Microwave mythsHere at the Good Housekeeping Research Institute, we get to work with all kinds of appliances. Of all that we see, few are misunderstood more than the microwave oven. I recently had the chance to attend a Microwaves 101 course offered by the International Microwave Power Institute (IMPI) where I not only learned how these ovens work, but had a few popular myths debunked by Bob Schiffman, the President of IMPI who's been working with microwaves since 1961. Here's what you should know.
1. Myth: Microwaves cause cancer
While microwave ovens do transfer energy to food using electromagnetic waves, the waves are incapable of causing cancer and are less harmful than the sun's rays. They're also contained within the oven and stop transmitting the instant a cycle ends or the door is opened.
2. Myth: You can't microwave metal
While it's true there are certain metals you can't microwave (such as metal twist ties or solid metal pans), there are plenty of times metal can be helpful in the microwave. Thin strips of aluminum foil can be used to shield foods and prevent overcooking. It's especially handy for defrosting foods like ground beef, which can easily start to cook around the edges before the center has thawed.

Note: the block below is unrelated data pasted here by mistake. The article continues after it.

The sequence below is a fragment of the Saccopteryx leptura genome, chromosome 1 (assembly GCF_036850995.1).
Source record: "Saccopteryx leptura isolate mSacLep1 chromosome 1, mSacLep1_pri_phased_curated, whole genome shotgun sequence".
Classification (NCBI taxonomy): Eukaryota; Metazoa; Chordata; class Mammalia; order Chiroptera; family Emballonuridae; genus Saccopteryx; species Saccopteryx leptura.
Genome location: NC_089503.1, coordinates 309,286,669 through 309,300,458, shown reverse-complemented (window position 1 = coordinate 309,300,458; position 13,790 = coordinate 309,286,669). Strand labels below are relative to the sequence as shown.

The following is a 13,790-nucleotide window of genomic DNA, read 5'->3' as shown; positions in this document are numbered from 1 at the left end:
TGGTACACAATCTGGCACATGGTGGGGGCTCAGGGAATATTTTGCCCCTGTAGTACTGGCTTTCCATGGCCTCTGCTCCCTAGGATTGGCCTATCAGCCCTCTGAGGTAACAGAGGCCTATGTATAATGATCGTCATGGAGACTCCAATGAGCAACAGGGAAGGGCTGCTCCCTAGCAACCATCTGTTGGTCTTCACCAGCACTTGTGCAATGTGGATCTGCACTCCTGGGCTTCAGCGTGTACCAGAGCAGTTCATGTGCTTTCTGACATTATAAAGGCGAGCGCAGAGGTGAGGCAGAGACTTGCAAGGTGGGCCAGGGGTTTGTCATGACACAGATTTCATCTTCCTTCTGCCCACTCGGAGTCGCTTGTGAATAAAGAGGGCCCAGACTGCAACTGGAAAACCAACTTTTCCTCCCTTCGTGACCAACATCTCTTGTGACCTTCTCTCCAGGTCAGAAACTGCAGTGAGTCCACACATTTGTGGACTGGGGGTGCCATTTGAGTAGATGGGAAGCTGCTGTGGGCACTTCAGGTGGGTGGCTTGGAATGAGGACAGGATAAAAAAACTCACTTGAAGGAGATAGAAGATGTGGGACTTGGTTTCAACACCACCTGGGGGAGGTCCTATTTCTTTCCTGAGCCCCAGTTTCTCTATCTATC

3. Myth: Microwaves get hot
Microwaves transmit energy to foods that causes the food to heat. The evenness with which foods become hot is dependent upon a lot of factors. Typically, foods with a high water content (like veggies) heat at a slower rate and tend to cook more evenly. Salty and dry foods are hard to control and don't heat as well. Always stop and stir liquids frequently during heating.
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